to slim for her Hawaiian appetite. 

Princess Theresa was called upon by many, such as Queen Dowager Margherita of Savoy, Prince Ferdinando, Duke of Genoa and the Chinese Consul, Chang Tso Fan during a reception on New Years Day.  She was a master in coordinating luaus for events and political parties attended by Her Majesty Queen Liliʻuokalani, she was known for her large luaus at her Kaimuki home which was called "Luauville" because of it. She started her own Paʻu riding club and a hula entertainment business.

In her elder years, the Royal Hawaiian Band would perform in front of her house on her birthday every year.  Princess Theresa wrote a song "Uluhua Wale Au" which was published in the King's Song Book. A beautiful waltz about the fragrance of Ka'ala, the highest mountain peak on Oahu.

"ULUHUA WALE AU"

Onaona e ka uka o Ka`ala

Kuahiwi `au i ke kai

Ho`omâhie mai ana i ka nahele

I ka nani o Kûwaipô  

 

Uluhua uluhua wale au 

Uluhua i ka wai a ka naulu 

Ia wai nihi a`e i na pali 

Ka lewa mauka o Mikilua 

 

`Elua no pu`u i `oi a`e 

A Hâlona e hi`ipoi nei 

O ka uhi wai no me ka lalana 

`Ekolu i ke onaona Iâpana 

 

Uluhua uluhua wale au 

Uluhua i ka wai a ka naulu 

Ia wai nihi a`e i na pali 

Ka lewa mauka o Mikilua

The fragrance from Ka`ala

Mountain washed by the sea

Permeates the woodland

And beautiful Kuwaipo

 

I am teased and tantalized

Vexed by the ever-present showers

That water that sweeps silently across the cliffs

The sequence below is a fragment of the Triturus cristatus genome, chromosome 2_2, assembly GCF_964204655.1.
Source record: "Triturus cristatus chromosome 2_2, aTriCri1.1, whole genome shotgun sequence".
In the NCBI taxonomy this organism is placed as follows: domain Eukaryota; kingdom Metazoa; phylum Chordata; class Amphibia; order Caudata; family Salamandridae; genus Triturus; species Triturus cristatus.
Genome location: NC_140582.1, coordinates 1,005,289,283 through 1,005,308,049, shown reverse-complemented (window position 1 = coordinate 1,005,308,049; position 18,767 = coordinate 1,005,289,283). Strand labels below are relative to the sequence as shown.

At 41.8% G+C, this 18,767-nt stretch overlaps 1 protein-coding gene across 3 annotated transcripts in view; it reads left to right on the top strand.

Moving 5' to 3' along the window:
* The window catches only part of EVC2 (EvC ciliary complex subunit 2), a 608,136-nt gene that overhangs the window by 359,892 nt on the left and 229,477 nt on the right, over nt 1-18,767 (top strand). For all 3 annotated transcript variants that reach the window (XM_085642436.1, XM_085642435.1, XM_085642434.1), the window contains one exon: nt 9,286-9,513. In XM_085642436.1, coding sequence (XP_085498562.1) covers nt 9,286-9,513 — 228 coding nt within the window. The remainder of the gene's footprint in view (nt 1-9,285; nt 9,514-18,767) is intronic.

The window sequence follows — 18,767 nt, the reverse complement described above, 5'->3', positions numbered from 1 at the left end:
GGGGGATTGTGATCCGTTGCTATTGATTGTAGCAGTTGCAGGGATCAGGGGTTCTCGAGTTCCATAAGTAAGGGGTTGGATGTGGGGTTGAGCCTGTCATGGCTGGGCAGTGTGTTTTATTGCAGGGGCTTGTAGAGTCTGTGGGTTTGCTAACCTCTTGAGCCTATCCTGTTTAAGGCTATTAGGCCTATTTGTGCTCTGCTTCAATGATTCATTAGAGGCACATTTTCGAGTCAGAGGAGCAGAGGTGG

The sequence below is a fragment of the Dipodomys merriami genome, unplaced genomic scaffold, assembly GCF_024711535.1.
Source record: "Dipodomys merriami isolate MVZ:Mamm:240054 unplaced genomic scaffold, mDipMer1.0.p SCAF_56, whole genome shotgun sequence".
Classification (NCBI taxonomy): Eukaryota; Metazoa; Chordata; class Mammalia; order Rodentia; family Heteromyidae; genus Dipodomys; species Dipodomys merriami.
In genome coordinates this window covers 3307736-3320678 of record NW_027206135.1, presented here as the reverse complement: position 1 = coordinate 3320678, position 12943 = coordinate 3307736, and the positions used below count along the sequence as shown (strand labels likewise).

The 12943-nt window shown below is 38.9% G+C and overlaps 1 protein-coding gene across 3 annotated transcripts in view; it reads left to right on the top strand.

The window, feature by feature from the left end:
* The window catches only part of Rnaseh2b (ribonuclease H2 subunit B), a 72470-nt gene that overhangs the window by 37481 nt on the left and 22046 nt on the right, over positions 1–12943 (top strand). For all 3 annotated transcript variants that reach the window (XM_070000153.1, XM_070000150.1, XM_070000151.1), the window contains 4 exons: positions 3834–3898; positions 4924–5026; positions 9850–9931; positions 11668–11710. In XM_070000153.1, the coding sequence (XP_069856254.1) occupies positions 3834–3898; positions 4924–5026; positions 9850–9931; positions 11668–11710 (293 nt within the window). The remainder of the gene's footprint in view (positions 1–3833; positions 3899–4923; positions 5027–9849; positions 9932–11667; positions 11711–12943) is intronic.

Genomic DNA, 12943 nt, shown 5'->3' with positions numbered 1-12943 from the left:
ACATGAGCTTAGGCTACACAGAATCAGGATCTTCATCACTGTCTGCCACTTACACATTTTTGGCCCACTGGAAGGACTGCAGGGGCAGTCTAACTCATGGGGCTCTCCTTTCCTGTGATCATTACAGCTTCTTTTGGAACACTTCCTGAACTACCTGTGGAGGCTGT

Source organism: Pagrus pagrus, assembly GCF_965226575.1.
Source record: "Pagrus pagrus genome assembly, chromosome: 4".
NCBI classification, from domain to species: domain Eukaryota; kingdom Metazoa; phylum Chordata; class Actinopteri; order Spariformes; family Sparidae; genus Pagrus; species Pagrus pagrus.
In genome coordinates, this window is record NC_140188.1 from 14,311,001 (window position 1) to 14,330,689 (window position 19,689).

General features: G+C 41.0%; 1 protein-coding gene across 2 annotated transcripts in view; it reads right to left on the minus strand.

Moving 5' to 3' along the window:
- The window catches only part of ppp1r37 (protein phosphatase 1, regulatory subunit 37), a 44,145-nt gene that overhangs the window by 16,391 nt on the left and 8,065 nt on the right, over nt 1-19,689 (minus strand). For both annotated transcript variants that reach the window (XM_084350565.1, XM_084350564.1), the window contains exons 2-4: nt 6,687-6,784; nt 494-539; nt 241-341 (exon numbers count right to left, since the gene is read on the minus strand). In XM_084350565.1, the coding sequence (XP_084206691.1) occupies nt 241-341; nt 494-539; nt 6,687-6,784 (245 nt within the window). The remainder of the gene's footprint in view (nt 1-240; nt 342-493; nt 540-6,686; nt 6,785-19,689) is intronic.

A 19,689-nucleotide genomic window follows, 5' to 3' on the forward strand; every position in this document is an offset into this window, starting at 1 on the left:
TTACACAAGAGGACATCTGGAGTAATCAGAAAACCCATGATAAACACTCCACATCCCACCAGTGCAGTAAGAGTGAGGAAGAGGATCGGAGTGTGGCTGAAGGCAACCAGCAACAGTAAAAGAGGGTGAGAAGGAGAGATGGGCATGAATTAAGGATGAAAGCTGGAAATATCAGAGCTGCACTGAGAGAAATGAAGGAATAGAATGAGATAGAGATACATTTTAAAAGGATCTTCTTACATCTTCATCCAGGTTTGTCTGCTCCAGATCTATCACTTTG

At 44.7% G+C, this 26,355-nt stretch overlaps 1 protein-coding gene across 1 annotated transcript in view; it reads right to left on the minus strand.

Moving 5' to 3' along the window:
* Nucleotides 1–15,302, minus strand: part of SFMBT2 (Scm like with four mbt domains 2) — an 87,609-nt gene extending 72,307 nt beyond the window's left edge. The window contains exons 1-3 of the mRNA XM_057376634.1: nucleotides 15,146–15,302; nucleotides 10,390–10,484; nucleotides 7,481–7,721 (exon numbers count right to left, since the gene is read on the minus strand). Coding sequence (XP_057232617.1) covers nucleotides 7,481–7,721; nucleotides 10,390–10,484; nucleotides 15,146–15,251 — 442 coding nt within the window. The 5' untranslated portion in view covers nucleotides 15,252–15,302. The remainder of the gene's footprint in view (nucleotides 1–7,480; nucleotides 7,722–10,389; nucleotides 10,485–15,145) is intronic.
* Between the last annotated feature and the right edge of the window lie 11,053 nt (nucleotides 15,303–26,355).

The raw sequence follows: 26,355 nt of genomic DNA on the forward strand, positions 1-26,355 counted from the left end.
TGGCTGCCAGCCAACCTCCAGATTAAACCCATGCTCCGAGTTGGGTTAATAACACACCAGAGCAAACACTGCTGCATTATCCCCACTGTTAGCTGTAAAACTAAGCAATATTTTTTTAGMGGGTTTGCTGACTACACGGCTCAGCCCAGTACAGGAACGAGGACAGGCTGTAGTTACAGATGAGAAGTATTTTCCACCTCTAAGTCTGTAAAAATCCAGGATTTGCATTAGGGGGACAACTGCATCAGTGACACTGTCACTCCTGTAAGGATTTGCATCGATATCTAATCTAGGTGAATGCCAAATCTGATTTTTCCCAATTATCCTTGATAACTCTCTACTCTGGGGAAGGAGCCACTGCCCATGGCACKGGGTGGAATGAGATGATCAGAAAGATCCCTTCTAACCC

And floats past the uplands of Mikilua

 

Two hearts are best

At cherished Halona

The heavy fog and the warming heat

Joined by the fragrance of the 

night-blooming Cestrum

 

I am teased and tantalized

Vexed by the ever-present showers

That water that sweeps silently across the cliffs

And floats past the uplands of Mikilua

Princess Theresa was married 4 times, although she only had children from her first and second marriages, her first husband was to Alexander Cartwright III,Having two daughters:

Princess Daisy Napulahaokalani & Princess Eva Kūwailanimamao

 

Her second husband was the

Honorable Robert Kalanihiapo Wilcox, having children:

Prince Robert Keōua Kalanikupuapaiʻkalaninui & 

Princess Virginia Kahoa Kaʻahumanu Kaʻihikapumahana

another daughter, Princess Elizabeth Kaʻakaualaninui

who lived for only a few months.

 

 Princess Theresa Owana passed away in 1944. Her son, Prince Robert Keōua Kalanikupuapaʻikalaninui would have succeeded her as the head of the royal house, unfortunately he died in 1934 at young at the age of 41. Prince Robert's first child, Princess Helena Kalokuokamaile became the head of the royal house and continued the royal house prerogatives. After the passing of Princess Helena in 1988, her daughter, Princess Owana Kaʻōhelelani Laʻanui Salazar succeeded her as head of the royal house and "fons honorum", and is continuing the royal house prerogatives.

Honorable Robert Kalanihiapo Wilcox